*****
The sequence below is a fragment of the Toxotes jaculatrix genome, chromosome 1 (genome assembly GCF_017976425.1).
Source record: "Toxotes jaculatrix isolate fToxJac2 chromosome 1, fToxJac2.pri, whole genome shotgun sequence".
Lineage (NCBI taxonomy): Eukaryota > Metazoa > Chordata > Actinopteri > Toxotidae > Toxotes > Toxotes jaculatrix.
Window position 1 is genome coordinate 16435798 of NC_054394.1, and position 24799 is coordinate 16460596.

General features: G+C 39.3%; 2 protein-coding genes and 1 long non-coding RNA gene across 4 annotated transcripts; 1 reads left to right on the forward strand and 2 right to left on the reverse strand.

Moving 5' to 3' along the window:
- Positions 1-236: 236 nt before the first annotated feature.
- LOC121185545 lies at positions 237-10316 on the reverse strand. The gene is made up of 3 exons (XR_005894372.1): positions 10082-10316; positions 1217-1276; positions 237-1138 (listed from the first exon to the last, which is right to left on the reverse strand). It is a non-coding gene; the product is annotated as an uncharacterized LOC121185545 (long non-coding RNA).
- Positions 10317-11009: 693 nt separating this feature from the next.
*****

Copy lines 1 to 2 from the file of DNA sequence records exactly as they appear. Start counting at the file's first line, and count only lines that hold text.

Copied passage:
The sequence below is a fragment of the Toxotes jaculatrix genome, chromosome 1 (genome assembly GCF_017976425.1).
Source record: "Toxotes jaculatrix isolate fToxJac2 chromosome 1, fToxJac2.pri, whole genome shotgun sequence".